However you were quoting some obscure velocity in m/s

Your stuff about us spiralling into the sun is nonsense too.
 

Offline Dominus

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Is Gravity a resultant force from two opposing forces?
« Reply #5 on: 20/04/2011 21:52:51 »
Hello Bc,
This is what I mean. If the above equation is applied to sun-earth gravitational attraction, then the force of attraction in-between the two bodies would equal to:
with G 3.57x1028 N
without G 5.35x1038 N
The above results clearly explain what is the physical function of that G in the equation’s context. Since we are talking of an objective phenomenon, it should be perceived without any distortion caused by personal interpretations. The presence of G is lowering F by roughly ten notation quantities. That should be good for you, it should be good for me, and it should be good for all observers.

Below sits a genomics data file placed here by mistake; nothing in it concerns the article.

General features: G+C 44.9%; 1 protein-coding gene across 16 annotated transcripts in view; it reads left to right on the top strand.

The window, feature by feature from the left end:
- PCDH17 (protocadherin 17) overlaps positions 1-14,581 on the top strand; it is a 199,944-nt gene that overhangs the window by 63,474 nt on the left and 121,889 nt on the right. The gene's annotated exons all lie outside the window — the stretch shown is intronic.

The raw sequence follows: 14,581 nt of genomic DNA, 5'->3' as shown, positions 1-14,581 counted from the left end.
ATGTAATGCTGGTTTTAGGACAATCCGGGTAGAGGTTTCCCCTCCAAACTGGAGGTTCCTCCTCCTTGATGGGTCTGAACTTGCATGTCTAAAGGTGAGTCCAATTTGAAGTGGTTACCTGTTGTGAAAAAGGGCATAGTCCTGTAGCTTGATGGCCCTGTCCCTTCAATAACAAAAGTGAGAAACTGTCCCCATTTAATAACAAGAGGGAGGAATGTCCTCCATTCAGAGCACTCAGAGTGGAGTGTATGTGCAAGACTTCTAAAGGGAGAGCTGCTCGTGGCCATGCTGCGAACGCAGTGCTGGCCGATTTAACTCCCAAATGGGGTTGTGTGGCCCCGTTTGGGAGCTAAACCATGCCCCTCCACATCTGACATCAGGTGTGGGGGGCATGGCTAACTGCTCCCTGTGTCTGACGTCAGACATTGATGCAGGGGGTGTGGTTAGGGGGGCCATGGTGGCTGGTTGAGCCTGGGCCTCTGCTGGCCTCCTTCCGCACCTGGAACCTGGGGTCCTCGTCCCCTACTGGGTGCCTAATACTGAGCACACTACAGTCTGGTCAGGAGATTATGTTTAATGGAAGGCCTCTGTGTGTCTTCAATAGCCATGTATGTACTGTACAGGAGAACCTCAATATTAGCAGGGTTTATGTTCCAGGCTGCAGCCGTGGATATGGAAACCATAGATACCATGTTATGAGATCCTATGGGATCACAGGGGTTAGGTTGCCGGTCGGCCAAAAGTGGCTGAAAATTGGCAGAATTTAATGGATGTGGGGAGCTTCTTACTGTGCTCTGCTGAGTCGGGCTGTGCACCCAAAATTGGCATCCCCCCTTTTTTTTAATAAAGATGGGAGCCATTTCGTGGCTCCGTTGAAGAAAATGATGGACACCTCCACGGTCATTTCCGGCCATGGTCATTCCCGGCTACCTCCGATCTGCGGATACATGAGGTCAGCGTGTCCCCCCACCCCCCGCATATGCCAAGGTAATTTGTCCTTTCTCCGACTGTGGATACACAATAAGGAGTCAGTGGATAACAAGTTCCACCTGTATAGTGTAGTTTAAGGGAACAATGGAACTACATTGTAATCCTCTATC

On a different note, the originator of the post doesn’t seem to be around and I am sorry I got involved in it.
 

Offline Bored chemist

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Is Gravity a resultant force from two opposing forces?
« Reply #6 on: 21/04/2011 18:58:32 »
That's just plain silly.
If we had gravity wrong by 10 orders of magnitude then our satellites wouldn't be where they should be.
 

Offline Dominus

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Is Gravity a resultant force from two opposing forces?
« Reply #7 on: 21/04/2011 22:09:17 »
Hello Bc,